26 Feb 2011

Nuclear Still Not Viable Without Subsidies – New Report

Written by aspowell

When critics rail against subsidies for efficiency and cleaner energy sources, one of the best rebuttals is the enormous amount of taxpayer money and other subsidies that flow into nuclear energy. On an apples-to-apples basis, the money for nuclear energy overwhelms subsidies for efficiency and clean energy sources that have no significant other costs, which nuclear power certainly does with its long-lived radioactive waste.

Comes now a new study by Doug Koplow at Earth Track on behalf of the Union of Concerned Scientists. It quantifies subsidies to nuclear power in the United States as a time when increasingly large subsidies are being proposed by certain members of Congress to support the next generation of reactor and the fuel cycle infrastructur.

Koplow and the Union of Concerned Scientists perform a major public service by illuminating just how lop-sided nuclear economics has become. If nuclear energy is rolled into a federal government definition of what constitutes “clean energy” in the debate over a possible clean energy standard (vs. a renewable portfolio standard/requirement), then Koplow’s work looms in more important.

“Conspicuously absent from industry press releases and briefing memos touting nuclear power’s potential as a solution to global warming,” Koplow asserts, “is any mention of the industry’s long and expensive history of taxpayer subsidies and excessive charges to utility ratepayers. These subsidies not only enabled the nation’s existing reactors to be built in the first place, but have also supported their operation for decades.”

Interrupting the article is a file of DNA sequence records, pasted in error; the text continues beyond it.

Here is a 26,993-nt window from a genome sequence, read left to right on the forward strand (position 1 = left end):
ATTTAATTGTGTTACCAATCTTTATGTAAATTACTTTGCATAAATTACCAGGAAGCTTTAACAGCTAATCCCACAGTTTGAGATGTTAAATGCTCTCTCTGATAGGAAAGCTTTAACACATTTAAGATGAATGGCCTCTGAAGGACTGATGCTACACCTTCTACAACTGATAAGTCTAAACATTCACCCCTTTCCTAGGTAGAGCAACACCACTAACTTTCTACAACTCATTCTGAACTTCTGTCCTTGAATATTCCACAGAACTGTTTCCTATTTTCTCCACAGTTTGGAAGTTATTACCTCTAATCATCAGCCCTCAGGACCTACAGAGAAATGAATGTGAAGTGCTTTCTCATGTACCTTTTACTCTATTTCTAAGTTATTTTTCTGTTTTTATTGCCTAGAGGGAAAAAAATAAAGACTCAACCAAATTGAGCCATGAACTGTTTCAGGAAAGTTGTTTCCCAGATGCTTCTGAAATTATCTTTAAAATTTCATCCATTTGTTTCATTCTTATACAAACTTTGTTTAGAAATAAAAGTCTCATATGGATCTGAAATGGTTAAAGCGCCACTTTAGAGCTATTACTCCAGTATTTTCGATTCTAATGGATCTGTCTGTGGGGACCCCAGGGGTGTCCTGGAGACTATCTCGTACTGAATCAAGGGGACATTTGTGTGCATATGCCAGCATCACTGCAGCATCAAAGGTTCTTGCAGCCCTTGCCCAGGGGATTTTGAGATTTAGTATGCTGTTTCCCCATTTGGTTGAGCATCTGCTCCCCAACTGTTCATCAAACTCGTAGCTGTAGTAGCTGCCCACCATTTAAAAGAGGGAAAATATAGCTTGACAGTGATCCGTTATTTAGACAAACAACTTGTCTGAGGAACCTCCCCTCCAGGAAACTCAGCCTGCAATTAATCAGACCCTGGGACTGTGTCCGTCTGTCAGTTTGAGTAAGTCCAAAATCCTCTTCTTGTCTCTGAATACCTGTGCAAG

This analysis (Full Report or Executive Summary) catalogues in one place and for the first time the full range of subsidies that benefit the nuclear power sector. The report shows subsidies to the nuclear fuel cycle have often exceeded the value of the power produced. Subsidies to new reactors are on a similar path.

‘The most important subsidies to the industry do not involve cash payments. “Rather,” says Koplow, “they shift construction-cost and operating risks from investors to taxpayers and ratepayers, removing from investors an array of risks ranging from cost overruns and defaults to accidents and nuclear waste management.”

“This approach, which has remained remarkably consistent throughout the industry’s  (50+ year) history, distorts market choices that would otherwise favor less risky investments. Although it may not involve direct cash payments, such favored treatment is nevertheless a subsidy, with a profound effect on the bottom line for the industry and taxpayers alike.”

The common sense approach to this is to size up subsidies to ALL forms of energy. This way taxpayers and lawmakers can make decisions based at least in part on a credible comparison. Yes nuclear power does not generation harmful greenhouse gas emissions. But let’s not ignore the long-term waste challenge.

Check out Earth Track studies and methodologies here.

Related documents:

EIA Energy Subsidy Estimates: A Review of Assumptions and Omissions

Review of Selected Nuclear Tax Subsidies in the American Power Act

Nuclear Loan Guarantees: Another Taxpayer Bailout Ahead? (UCS)

Leave a Reply